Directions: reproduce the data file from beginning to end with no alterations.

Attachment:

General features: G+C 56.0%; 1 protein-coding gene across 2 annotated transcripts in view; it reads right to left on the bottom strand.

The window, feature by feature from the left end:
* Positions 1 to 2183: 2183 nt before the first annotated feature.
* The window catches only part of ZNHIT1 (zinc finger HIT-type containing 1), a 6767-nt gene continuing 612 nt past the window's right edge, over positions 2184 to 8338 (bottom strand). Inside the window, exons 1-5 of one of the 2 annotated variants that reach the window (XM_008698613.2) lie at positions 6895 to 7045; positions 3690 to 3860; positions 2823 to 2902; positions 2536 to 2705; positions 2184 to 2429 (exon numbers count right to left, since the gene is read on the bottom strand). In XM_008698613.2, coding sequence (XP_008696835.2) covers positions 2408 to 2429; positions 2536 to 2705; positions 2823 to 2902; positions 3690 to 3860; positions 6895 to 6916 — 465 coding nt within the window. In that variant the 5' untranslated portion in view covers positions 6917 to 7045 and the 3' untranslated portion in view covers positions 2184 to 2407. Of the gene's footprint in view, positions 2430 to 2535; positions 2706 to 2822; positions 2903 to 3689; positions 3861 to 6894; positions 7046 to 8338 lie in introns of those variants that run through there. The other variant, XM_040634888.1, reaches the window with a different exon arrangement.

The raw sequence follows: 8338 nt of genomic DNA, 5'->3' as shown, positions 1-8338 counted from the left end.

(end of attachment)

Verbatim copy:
General features: G+C 56.0%; 1 protein-coding gene across 2 annotated transcripts in view; it reads right to left on the bottom strand.

The window, feature by feature from the left end:
* Positions 1 to 2183: 2183 nt before the first annotated feature.
* The window catches only part of ZNHIT1 (zinc finger HIT-type containing 1), a 6767-nt gene continuing 612 nt past the window's right edge, over positions 2184 to 8338 (bottom strand). Inside the window, exons 1-5 of one of the 2 annotated variants that reach the window (XM_008698613.2) lie at positions 6895 to 7045; positions 3690 to 3860; positions 2823 to 2902; positions 2536 to 2705; positions 2184 to 2429 (exon numbers count right to left, since the gene is read on the bottom strand). In XM_008698613.2, coding sequence (XP_008696835.2) covers positions 2408 to 2429; positions 2536 to 2705; positions 2823 to 2902; positions 3690 to 3860; positions 6895 to 6916 — 465 coding nt within the window. In that variant the 5' untranslated portion in view covers positions 6917 to 7045 and the 3' untranslated portion in view covers positions 2184 to 2407. Of the gene's footprint in view, positions 2430 to 2535; positions 2706 to 2822; positions 2903 to 3689; positions 3861 to 6894; positions 7046 to 8338 lie in introns of those variants that run through there. The other variant, XM_040634888.1, reaches the window with a different exon arrangement.

The raw sequence follows: 8338 nt of genomic DNA, 5'->3' as shown, positions 1-8338 counted from the left end.